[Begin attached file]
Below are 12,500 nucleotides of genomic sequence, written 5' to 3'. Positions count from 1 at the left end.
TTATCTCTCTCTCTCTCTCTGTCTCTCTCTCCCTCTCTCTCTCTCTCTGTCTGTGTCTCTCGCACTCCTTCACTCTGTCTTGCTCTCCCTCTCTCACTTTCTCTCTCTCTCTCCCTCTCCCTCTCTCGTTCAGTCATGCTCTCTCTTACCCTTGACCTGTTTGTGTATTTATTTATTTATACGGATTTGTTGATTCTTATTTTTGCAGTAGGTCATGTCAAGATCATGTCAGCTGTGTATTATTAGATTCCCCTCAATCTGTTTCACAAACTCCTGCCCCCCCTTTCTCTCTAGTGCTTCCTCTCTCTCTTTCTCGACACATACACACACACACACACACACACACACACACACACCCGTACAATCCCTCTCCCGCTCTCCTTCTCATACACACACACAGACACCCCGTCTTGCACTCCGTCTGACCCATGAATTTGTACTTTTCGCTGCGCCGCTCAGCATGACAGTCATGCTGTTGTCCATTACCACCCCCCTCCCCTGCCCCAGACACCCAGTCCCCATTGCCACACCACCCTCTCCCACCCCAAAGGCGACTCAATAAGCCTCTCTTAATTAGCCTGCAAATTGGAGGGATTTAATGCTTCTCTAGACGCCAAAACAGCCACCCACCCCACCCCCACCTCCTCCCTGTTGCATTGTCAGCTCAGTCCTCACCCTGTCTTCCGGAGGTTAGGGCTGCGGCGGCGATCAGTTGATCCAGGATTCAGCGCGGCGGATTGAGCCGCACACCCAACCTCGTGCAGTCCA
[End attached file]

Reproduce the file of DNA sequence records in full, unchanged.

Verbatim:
Below are 12,500 nucleotides of genomic sequence, written 5' to 3'. Positions count from 1 at the left end.
TTATCTCTCTCTCTCTCTCTGTCTCTCTCTCCCTCTCTCTCTCTCTCTGTCTGTGTCTCTCGCACTCCTTCACTCTGTCTTGCTCTCCCTCTCTCACTTTCTCTCTCTCTCTCCCTCTCCCTCTCTCGTTCAGTCATGCTCTCTCTTACCCTTGACCTGTTTGTGTATTTATTTATTTATACGGATTTGTTGATTCTTATTTTTGCAGTAGGTCATGTCAAGATCATGTCAGCTGTGTATTATTAGATTCCCCTCAATCTGTTTCACAAACTCCTGCCCCCCCTTTCTCTCTAGTGCTTCCTCTCTCTCTTTCTCGACACATACACACACACACACACACACACACACACACACACCCGTACAATCCCTCTCCCGCTCTCCTTCTCATACACACACACAGACACCCCGTCTTGCACTCCGTCTGACCCATGAATTTGTACTTTTCGCTGCGCCGCTCAGCATGACAGTCATGCTGTTGTCCATTACCACCCCCCTCCCCTGCCCCAGACACCCAGTCCCCATTGCCACACCACCCTCTCCCACCCCAAAGGCGACTCAATAAGCCTCTCTTAATTAGCCTGCAAATTGGAGGGATTTAATGCTTCTCTAGACGCCAAAACAGCCACCCACCCCACCCCCACCTCCTCCCTGTTGCATTGTCAGCTCAGTCCTCACCCTGTCTTCCGGAGGTTAGGGCTGCGGCGGCGATCAGTTGATCCAGGATTCAGCGCGGCGGATTGAGCCGCACACCCAACCTCGTGCAGTCCA